From concern for the overcrowded world to not wanting the emotional responsibility, there are lots of reasons why couples choose not to have kids.

Making a choice Indian couples who dont want childrenImage for representation
Features Choice Friday, November 18, 2016 - 12:32

Ramesh Prabhu was about 20 years old when he met Chandrika. He describes her as a tough cookie, an environmentally conscious woman with strong opinions. “In our time, it was a must for a woman to have children. But India was different at the time: there was widespread poverty and jobs were tough. It was hard to put your kids through school and college. So, I decided not to add another life to the already overpopulated world,” recounts Chandrika.

The idea stuck with Ramesh, and when they got married at 25 in 1984, they both knew that it wasn’t to have children. Over three decades later, at 58, they have no regrets. 

World over, one of the primary objectives of marriage remains procreation, and that holds true for India too. This makes the choice of some couples to not have children a hard one to digest for families and others. 

While Chandrika’s parents did not object to her decision of not wanting to have kids, her mother-in-law had a much harder time. “She even implied that I was infertile! I asked her how she knew the problem wasn’t with her son and that they should bring this up when Ramesh was home and not with me alone,” Chandrika says.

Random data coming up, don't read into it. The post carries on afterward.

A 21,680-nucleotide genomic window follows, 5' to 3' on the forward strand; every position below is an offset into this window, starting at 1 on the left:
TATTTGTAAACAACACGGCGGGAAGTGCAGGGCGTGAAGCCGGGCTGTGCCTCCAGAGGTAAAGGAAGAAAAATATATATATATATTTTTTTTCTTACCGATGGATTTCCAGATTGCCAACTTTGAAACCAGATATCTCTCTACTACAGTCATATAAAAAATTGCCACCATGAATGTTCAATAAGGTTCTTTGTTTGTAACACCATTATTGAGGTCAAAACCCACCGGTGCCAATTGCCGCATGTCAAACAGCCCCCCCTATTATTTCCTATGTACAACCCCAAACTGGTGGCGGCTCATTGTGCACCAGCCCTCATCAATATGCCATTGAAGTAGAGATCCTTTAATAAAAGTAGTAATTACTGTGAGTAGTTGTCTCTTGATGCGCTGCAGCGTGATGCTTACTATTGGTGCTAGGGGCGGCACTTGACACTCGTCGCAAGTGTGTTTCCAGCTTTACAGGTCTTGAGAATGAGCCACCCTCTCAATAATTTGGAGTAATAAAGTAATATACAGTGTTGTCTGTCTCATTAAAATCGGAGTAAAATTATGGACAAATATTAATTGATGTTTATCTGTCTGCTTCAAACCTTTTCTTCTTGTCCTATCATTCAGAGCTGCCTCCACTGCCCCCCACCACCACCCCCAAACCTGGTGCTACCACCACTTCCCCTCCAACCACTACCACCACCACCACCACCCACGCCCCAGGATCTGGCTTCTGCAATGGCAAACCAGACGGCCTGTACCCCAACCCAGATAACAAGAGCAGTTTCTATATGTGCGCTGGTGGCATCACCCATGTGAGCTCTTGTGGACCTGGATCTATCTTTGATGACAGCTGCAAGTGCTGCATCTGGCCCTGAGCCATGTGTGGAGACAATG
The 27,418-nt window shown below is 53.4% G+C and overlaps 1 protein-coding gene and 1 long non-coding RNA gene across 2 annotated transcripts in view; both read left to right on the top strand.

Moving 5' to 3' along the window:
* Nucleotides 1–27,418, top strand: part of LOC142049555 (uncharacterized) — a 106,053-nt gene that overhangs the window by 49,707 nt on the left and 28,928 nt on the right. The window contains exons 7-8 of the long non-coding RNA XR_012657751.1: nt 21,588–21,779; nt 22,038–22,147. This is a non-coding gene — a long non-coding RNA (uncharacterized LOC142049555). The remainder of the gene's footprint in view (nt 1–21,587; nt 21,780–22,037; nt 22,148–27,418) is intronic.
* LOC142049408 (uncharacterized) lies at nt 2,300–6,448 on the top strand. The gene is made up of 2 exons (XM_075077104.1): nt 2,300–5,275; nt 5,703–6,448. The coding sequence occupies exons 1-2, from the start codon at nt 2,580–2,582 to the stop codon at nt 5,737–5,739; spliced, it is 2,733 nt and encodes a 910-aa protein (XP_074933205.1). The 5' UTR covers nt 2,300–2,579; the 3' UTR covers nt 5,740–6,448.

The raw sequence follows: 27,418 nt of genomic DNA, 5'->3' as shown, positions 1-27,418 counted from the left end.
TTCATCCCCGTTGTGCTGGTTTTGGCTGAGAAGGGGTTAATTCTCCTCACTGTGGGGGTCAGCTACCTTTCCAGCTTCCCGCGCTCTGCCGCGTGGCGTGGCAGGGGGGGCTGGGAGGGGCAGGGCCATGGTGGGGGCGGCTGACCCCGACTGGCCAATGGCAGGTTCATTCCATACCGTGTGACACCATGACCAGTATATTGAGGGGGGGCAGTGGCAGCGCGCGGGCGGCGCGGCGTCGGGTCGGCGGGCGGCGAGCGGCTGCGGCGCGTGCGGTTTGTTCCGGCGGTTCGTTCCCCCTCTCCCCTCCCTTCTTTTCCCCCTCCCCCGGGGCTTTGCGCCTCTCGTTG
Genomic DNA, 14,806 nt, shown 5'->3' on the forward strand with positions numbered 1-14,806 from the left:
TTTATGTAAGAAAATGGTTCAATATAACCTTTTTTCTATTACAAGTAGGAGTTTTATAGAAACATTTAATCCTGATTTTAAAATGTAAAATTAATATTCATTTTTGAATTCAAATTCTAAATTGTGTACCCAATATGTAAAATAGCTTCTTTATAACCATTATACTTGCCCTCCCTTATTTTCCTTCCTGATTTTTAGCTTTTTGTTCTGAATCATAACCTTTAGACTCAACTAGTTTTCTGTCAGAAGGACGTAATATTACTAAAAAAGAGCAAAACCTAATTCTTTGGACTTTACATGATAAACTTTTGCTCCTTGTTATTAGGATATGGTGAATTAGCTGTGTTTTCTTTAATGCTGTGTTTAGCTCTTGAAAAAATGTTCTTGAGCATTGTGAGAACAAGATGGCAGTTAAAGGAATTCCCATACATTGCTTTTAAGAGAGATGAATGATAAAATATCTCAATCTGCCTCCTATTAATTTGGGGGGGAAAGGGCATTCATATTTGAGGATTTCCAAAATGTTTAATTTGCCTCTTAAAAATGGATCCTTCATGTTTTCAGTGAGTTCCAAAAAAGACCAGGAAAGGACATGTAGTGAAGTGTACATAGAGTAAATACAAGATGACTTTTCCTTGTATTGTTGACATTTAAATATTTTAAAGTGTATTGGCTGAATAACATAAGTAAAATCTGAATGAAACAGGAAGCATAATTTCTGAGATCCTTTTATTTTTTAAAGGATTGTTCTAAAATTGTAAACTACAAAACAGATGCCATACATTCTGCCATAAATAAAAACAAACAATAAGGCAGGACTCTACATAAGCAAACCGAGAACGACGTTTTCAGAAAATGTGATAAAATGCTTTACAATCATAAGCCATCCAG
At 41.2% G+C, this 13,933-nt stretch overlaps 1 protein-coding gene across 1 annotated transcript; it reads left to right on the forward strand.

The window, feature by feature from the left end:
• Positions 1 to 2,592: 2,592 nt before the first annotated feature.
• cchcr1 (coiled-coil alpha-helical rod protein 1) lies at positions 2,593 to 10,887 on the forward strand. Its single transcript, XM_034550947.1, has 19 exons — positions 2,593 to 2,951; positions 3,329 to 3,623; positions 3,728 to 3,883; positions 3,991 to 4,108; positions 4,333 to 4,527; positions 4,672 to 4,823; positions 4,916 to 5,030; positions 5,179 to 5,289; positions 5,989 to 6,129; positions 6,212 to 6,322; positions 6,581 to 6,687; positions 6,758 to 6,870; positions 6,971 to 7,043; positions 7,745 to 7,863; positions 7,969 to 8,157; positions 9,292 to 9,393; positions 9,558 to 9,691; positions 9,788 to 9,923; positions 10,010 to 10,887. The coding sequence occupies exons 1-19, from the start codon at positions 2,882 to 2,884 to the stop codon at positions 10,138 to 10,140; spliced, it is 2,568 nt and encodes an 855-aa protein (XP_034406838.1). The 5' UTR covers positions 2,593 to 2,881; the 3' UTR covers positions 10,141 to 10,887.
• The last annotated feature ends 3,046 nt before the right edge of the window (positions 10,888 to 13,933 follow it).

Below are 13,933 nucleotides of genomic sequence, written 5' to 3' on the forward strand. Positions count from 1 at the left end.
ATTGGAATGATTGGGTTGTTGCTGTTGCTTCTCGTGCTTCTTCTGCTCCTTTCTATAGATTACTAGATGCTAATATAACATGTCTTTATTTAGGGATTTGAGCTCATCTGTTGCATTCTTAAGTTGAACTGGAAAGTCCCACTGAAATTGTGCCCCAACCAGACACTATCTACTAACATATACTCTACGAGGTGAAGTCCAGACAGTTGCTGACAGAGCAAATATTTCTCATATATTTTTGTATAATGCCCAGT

Eventually though it appears that Ramesh’s mother had to come to terms with it. “It helped that my younger sister got married and had children,” he says. 

But Shreya’s* and Arun’s* decision to not have children was governed by different factors. The Bengaluru-based couple are 32 and got married two years ago. For Shreya who comes from a conservative family, this is her first taste of freedom and she is in no mood to give it up. But more than that, it is her sister’s experience with two children and an awareness of her own needs and desires makes her believe that having children is not her cup of tea.  

Shreya’s sister is an air hostess, which means she is constantly on the move. Living with her parents before marriage, Shreya would usually help her parents look after the children. “It’s not that I don’t like kids, but taking care of them made me realise how much work it is. There’s also the post-delivery stress and depression which I’d rather not go through,” she says. She also noticed with her friends that their husbands aren’t as willing to contribute to child-rearing, which puts many restrictions on their lives.

Shreya says that she has never been the “responsible” kind: cooking or maintaining a home have never caught her fancy. She adds that she enjoys attention, and noticed how it shifted to the kids from the pregnant mother in her sister’s case. “Maybe I’m being selfish, but I know it would bother me. I don’t think I’ll ever be ready for the sort of emotional responsibility which comes with having children,” Shreya asserts.

Shreya’s view is something of a taboo for women, who are epitomised at their selfless best in media and in real life. There is also the stereotype of women being “natural” caregivers, which makes it all the more difficult for them to opt out of motherhood.